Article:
Two Kazakhstan crews withdrew from fifth and sixth stages of Dakar

11 января 2013, 18:07

The most prestigious transcontinental cross-country rally Dakar-2013 kicked off on January 5. The route crosses three countries: Peru, Argentina and Chile.

Kazakhstan's racing team Astana is represented by 1 truck and 3 offroaders.

Stage 4: Nazca-Arequipa

It was a painful experience for many competitors same as when they discovered the area last year. At the beginning of the special stage, the dunes follow one another, each one like the next, strung out in a never-ending desert capable of unsettling the best technical specialists. During the crucial stage of the first week, the rally was especially tough for motorcyclists: they had to quail on a 2-km slope, of which the gradient put the descent of Iquique on a par with a gentle children’s slide.

The racers covered 717 km from Nazca to Arequipa with 429km of special sections and 288km of connections. The stage was for the first time won by Russian team KAMAZ Master. The crew of Ayrat Mardeev showed the best time being only 3.5 minutes ahead of the second Russian crew Andrey Karginov. Dutch Hans Stacey from Iveco team came third at the stage.

Kazakhstan truck crew of Arthur Ardavichus, Aleksey Nikizhev and Nurlan Turlubayev again had to battle against technical problems from the very first kilometers of the stage and lost over an hour to the stage’s leader. The rest of the route was more successful for the crew, but the it still couldn't win back the lost time they lost in the beginning. In the end Ardavichus’ finished the stage on the 25th place 2 hours behind the leader with the total time of 05:56:22.

The crew of Arthur Ardavichus, Aleksey Nikizhev and Nurlan Turlubayev. Photo courtesy of RaceFace Sports Media Syndicate

The crew of Arthur Ardavichus, Aleksey Nikizhev and Nurlan Turlubayev. Photo courtesy of RaceFace Sports Media Syndicate

This result affected the team’s position in the general ranking of the trucks category: Kazakhstan team dropped from the 9th to 18th place.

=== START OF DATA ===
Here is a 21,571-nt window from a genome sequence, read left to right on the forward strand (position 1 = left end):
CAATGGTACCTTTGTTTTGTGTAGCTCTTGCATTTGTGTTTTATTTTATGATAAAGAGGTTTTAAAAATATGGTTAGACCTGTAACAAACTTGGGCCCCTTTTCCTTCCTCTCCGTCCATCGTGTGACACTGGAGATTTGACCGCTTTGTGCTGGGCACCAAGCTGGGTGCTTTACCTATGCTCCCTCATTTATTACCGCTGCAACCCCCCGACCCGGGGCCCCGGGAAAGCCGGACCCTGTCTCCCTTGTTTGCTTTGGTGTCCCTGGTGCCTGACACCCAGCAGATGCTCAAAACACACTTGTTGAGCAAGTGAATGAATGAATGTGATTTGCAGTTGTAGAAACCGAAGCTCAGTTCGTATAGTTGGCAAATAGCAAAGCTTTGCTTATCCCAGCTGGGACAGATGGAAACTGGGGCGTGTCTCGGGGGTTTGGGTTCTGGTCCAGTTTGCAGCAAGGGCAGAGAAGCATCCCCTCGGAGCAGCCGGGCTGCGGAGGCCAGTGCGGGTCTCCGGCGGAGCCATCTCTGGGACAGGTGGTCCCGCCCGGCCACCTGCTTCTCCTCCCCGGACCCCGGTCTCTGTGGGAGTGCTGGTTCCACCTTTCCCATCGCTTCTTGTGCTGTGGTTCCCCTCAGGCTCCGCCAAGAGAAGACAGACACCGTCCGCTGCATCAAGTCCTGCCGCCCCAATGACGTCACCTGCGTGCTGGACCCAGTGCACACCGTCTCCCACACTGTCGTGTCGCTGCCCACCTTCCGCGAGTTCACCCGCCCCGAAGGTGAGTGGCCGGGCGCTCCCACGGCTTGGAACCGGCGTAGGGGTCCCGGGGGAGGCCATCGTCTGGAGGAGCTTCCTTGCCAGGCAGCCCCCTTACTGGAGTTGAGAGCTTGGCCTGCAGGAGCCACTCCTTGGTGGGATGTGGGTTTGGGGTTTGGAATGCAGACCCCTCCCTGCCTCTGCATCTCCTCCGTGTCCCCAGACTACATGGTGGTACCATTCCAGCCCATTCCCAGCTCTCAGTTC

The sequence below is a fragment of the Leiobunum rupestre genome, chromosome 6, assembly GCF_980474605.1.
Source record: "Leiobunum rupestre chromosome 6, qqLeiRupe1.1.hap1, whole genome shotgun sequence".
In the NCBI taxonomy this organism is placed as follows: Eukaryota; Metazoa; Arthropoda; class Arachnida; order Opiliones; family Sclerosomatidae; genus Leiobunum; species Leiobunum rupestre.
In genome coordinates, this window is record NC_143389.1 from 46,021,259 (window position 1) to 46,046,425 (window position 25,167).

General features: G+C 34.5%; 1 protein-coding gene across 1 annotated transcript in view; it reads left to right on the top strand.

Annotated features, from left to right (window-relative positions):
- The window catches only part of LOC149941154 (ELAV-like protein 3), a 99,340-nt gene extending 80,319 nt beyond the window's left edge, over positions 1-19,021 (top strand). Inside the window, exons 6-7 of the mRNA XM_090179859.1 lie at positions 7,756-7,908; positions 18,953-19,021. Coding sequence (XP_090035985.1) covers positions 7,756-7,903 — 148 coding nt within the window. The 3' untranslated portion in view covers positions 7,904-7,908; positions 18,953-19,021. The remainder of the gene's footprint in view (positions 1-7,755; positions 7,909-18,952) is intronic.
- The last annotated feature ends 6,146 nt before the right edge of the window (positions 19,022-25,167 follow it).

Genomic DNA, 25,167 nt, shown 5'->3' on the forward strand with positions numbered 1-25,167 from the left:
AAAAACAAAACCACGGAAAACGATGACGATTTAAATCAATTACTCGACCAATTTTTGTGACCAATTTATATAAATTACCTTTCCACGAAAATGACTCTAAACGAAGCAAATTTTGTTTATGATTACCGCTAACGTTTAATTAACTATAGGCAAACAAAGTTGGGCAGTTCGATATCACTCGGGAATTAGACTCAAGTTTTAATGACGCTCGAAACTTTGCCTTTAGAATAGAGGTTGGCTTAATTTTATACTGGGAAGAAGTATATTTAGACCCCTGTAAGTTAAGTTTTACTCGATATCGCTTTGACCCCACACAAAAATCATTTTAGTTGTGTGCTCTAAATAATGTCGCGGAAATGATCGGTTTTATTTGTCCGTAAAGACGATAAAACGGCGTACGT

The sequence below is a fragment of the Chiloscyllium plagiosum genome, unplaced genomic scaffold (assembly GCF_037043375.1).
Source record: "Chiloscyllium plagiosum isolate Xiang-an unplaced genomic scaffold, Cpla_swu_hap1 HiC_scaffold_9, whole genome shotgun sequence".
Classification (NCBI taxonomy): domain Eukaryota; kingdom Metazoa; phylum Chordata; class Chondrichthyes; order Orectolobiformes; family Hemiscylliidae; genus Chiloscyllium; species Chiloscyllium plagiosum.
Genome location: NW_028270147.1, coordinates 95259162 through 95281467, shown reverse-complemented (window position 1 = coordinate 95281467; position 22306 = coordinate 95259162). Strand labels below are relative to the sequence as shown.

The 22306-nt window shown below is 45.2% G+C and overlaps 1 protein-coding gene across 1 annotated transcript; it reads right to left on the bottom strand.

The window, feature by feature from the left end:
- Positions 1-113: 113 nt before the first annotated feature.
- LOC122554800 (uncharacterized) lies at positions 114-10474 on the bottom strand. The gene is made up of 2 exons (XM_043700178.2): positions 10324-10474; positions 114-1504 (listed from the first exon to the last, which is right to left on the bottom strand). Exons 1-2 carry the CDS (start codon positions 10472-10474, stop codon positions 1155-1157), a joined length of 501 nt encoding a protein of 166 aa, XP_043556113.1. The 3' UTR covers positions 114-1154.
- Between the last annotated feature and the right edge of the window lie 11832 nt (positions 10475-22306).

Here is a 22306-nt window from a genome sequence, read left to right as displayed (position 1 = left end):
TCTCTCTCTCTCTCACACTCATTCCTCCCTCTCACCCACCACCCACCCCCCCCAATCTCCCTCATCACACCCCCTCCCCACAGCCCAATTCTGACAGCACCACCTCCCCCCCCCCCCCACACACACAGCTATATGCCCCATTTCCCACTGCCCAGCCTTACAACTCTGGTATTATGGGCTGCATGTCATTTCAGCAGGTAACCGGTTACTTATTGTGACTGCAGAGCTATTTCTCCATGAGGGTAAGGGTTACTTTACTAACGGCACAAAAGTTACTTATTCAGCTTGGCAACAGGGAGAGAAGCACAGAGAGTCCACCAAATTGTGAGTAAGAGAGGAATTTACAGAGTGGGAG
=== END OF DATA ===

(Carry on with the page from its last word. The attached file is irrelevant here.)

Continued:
Arthur Ardavichus said after the stage: “The fourth day of Dakar is over. Once again it was not a very successful stage for our crew. Technical failures keep haunting us. We cannot understand their origin. The turbocharger control system keeps failing and the engine does not work to its full capacity. We are driving through mountains and sands and it is difficult to pass such a route on a truck that does not reach its full capacity. We get stuck in big holes and find it difficult to go up serpentine roads. We lose a lot of time. We will now try to find out the cause of the failures. I hope that we will overcome this problem and continue driving to our own beat. But with all that’s happening at the Dakar, we are in still in a good position. We have managed to get into the Top-10, today we dropped out of it, but judging by what’s going on here, we are still holding a good line in the tournament’s rankings. Many trucks have flipped over today. Tomorrow some of them will not be back on track because of injuries or if they fail to fix the cars before the morning. That means, I hope, that we will be able to get back to our previous results and drive among the leaders again. Yes, this is Dakar, it’s tough for everyone, but we are still managing.”

One more Kazakhstan crew – Andrey Cherednikov and Albert Horn driving GForce offroader – failed to finish the fourth stage of the race, also because of technical problems. 100km to the finish of the stage the car’s clutch stopped working and the crew had to stop. They kept hoping that they would fix the car and manage to finish the remaining 100km of the fourth stage and continue the race, especially since the next stage had a relatively late start.